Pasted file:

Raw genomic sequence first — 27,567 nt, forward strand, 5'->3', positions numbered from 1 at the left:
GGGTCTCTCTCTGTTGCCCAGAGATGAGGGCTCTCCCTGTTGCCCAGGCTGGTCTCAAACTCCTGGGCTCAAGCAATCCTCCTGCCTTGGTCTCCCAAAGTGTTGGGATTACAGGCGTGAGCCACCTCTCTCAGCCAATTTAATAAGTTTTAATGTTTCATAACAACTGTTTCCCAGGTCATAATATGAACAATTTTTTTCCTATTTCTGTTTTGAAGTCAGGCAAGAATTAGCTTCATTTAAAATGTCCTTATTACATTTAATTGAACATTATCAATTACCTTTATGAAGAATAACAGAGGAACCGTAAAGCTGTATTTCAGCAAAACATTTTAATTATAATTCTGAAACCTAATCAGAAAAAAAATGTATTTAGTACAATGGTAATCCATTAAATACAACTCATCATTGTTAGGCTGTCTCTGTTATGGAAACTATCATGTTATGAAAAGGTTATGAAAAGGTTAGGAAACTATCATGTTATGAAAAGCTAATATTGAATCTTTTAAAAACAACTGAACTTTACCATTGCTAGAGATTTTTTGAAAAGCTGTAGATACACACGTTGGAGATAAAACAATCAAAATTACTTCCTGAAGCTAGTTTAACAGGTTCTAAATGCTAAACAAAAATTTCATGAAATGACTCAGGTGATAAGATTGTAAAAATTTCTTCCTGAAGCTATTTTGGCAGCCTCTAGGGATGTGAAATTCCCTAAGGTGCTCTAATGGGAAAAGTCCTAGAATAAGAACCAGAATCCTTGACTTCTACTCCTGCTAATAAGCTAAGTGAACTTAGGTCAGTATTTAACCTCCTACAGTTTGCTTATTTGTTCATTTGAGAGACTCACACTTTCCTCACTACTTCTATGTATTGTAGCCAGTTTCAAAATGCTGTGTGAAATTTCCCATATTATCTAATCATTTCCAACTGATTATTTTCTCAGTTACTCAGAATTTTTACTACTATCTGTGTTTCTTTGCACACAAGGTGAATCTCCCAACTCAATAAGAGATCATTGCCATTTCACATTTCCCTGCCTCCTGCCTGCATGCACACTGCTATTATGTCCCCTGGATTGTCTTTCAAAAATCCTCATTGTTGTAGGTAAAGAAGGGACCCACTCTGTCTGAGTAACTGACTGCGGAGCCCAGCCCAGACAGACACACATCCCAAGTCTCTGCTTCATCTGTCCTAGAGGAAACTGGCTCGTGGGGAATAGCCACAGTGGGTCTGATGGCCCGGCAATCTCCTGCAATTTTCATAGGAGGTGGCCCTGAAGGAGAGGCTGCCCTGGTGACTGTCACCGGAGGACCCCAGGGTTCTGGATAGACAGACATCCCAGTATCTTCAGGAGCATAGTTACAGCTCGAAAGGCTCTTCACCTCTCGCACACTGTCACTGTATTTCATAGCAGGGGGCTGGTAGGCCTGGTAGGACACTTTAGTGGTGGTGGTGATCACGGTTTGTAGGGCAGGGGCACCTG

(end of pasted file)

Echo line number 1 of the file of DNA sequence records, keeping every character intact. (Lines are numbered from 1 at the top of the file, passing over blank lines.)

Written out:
Raw genomic sequence first — 27,567 nt, forward strand, 5'->3', positions numbered from 1 at the left: